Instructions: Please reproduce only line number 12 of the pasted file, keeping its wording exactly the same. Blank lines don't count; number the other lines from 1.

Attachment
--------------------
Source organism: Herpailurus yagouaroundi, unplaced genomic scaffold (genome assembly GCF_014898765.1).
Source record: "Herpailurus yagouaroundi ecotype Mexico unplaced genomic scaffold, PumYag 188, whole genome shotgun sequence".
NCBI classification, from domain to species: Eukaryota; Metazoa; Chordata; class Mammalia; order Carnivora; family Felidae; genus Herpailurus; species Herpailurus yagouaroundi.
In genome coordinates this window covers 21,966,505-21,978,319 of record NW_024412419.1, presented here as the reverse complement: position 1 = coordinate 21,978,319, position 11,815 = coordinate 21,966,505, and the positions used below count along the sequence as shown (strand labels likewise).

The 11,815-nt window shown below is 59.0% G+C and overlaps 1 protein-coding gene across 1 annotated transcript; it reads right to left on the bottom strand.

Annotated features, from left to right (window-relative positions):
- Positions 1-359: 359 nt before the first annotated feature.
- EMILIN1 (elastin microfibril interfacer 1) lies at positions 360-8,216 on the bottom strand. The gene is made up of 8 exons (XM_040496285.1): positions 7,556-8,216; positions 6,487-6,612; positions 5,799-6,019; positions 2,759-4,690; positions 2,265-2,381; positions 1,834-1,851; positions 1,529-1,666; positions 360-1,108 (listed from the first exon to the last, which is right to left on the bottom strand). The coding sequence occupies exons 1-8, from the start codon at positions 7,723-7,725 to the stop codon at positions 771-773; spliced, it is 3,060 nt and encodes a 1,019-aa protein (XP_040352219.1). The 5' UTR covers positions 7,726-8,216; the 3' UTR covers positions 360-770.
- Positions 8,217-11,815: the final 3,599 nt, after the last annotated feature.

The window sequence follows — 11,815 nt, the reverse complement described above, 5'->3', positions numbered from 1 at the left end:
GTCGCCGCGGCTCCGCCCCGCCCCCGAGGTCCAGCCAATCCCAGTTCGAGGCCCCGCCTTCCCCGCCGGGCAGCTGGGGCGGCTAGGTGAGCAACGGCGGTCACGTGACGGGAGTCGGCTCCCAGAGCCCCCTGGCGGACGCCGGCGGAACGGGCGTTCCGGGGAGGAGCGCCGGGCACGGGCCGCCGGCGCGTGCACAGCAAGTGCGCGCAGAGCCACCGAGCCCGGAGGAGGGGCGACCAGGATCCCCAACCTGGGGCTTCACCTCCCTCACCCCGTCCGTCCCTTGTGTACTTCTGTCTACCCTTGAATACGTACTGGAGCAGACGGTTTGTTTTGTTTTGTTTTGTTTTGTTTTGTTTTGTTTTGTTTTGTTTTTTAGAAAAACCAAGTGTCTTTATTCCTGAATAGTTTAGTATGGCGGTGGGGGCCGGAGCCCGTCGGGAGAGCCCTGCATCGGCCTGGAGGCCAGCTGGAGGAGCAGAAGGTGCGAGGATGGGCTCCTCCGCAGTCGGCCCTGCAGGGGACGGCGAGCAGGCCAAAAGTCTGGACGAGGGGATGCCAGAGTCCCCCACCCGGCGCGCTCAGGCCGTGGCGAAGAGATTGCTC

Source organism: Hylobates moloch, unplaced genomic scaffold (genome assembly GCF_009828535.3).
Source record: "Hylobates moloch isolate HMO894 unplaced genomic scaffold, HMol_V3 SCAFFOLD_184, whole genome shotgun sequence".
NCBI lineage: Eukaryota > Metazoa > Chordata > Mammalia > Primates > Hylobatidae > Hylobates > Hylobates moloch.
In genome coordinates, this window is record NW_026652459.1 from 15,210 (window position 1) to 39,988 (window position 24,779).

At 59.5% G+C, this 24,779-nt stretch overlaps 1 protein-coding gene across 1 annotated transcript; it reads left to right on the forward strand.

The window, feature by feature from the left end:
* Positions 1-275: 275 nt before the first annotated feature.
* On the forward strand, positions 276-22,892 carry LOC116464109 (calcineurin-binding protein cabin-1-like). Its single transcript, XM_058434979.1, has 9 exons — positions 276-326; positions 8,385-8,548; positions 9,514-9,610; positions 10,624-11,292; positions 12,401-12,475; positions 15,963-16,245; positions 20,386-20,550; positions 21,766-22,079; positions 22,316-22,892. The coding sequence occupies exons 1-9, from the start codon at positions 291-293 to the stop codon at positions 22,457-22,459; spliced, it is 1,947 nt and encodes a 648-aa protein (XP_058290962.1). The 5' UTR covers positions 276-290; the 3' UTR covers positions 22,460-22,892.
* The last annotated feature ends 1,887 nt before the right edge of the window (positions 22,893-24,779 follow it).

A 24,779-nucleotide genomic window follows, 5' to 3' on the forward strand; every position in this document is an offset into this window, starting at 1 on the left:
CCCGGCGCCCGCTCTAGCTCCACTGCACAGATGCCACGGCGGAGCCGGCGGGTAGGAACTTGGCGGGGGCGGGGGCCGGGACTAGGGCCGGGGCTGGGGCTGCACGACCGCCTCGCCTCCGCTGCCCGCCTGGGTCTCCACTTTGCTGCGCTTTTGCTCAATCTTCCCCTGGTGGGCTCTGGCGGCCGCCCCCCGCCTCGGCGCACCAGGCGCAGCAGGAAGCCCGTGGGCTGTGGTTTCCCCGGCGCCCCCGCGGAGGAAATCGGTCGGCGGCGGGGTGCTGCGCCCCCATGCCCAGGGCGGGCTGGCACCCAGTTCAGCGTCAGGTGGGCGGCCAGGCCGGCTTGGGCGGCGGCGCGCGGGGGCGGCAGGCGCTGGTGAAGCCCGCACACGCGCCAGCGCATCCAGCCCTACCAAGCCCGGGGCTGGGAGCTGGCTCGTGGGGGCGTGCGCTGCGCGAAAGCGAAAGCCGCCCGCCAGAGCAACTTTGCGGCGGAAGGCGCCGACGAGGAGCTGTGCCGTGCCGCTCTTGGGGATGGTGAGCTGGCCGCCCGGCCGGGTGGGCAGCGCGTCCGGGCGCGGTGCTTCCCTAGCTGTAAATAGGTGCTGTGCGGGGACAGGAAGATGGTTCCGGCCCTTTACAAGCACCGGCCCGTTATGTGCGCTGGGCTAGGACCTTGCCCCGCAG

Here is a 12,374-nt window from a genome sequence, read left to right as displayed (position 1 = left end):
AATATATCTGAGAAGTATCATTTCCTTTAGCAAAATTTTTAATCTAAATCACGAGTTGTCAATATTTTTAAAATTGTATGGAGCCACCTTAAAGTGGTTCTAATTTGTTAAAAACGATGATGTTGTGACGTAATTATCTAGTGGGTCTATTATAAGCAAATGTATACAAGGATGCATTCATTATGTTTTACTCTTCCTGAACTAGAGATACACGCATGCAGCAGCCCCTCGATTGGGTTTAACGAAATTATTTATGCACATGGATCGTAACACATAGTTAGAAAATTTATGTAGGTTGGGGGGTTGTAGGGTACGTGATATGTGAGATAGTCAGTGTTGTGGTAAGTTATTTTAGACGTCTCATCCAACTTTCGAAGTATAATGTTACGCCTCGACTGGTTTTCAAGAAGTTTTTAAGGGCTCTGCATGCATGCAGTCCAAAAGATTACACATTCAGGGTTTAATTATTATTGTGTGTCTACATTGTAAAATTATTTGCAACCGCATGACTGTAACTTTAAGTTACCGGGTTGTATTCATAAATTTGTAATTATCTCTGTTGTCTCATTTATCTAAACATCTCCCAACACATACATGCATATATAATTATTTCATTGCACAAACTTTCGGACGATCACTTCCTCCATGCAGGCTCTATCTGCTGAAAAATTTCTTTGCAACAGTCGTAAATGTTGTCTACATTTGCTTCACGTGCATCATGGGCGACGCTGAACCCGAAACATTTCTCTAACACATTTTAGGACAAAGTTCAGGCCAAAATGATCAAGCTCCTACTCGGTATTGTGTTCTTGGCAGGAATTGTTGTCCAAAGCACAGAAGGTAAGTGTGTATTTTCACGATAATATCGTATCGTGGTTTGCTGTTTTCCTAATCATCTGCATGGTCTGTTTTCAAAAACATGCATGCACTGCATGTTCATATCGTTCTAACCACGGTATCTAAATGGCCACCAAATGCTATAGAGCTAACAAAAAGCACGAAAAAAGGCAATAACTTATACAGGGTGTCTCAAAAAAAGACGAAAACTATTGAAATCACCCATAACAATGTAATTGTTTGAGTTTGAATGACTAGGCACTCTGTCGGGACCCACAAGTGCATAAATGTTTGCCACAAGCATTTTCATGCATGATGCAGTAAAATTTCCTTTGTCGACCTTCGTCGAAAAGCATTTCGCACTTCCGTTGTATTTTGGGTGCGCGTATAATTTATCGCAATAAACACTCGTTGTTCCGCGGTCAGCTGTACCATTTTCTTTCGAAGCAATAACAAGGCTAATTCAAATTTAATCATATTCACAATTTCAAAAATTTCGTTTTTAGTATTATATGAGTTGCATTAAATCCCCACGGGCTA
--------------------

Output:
Source organism: Hylobates moloch, unplaced genomic scaffold (genome assembly GCF_009828535.3).